He says the messages originated from a Benedictine University student's e-mail account and suggests that one of the former Kaplan executives who had threatened him, David Harpool, was involved in sending them. According to Mr. Wilcox's motion, Mr. Harpool was involved with another Kaplan employee who attended Benedictine at the time. Mr. Wilcox also contends that he had observed Mr. Harpool fabricate e-mails before to discredit another former employee, Carlos Urquilla-Diaz. (Mr. Urquilla-Diaz, like Mr. Wilcox, is party to one of four whistle-blower lawsuits against Kaplan now pending in a federal court in Miami.)

Mr. Harpool is now provost at Westwood College. Through a Westwood spokesman, he declined to comment.

In pretrial motions, government lawyers had attempted to block the line of testimony from Mr. Wilcox, at one point even likening Mr. Wilcox's defense strategy to that of the Oklahoma City courthouse bomber Timothy McVeigh, who had tried to introduce speculative evidence that others could have had a motive for that crime. But the presiding judge, Blanche M. Manning, didn't buy the lawyers' argument.

Mr. Wilcox "has identified specific threats by others to engage in the very conduct of which he is accused," she wrote in a November 22 court order allowing testimony about the alleged frame-up of Mr. Wilcox. "In addition, the threats came from at least one person whom Wilcox contends he had observed engage in similar conduct in the past."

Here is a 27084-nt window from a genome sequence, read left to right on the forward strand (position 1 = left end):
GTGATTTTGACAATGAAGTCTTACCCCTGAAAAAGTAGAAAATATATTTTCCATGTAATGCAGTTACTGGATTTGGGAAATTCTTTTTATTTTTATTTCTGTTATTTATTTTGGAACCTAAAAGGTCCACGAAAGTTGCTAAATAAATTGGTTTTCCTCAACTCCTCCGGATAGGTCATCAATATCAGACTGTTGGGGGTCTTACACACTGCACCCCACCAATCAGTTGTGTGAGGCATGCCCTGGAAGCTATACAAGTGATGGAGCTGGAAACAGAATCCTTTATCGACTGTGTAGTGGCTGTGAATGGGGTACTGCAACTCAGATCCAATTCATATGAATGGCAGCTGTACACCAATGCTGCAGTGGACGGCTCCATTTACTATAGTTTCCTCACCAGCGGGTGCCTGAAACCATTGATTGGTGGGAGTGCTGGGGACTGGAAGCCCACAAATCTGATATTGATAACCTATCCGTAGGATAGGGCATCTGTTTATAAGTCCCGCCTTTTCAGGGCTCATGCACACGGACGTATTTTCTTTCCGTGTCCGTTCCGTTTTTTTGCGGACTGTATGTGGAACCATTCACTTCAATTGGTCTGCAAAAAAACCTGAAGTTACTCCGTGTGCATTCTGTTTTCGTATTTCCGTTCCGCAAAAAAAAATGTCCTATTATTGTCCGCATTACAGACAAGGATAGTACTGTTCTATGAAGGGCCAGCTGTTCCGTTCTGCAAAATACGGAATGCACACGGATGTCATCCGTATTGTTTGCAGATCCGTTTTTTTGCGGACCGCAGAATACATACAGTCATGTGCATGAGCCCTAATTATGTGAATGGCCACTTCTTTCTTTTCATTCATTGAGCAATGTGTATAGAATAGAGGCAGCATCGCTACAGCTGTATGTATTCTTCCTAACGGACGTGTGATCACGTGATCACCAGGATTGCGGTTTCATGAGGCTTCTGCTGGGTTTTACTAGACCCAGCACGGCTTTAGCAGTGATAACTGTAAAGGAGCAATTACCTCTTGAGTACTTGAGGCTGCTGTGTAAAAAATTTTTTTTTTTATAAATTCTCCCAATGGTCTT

Judge Manning did, however, impose some limits. She has advised Mr. Wilcox that he and his wife can testify only about topics on which they have first-hand evidence, to avoid turning the criminal trial into a "sideshow trial within the actual trial." And, as she pointedly noted, the trial is slated to last no more than a week, so in presenting witnesses and testimony, "parties should allocate their time wisely.'

As for the civil whistle-blower cases, the federal judge in Miami overseeing those cases is expected to rule within a few weeks on which of the various allegations will be dismissed, and which will be taken to trial in a consolidated case.


1. feudi - November 30, 2010 at 08:31 am

It looks like the feds are wise to look into these for profit chains. I wonder how this story is playing out in the Washington Post, parent company...

2. disembedded - November 30, 2010 at 09:16 am

Oh my...the plot thickens! David Harpool's name emerges...this was the man who helped orchestrate the Argosy Univ/EMC takeover of the Illinois School of Professinal Psychology, which then led to the reputed rapid decline in ISPP's academic standards and reputatuion. And the Argosy/Chicago unit is one of the institutions recently charged by the Feds. with fraudulent admissions practices. The beat goes on....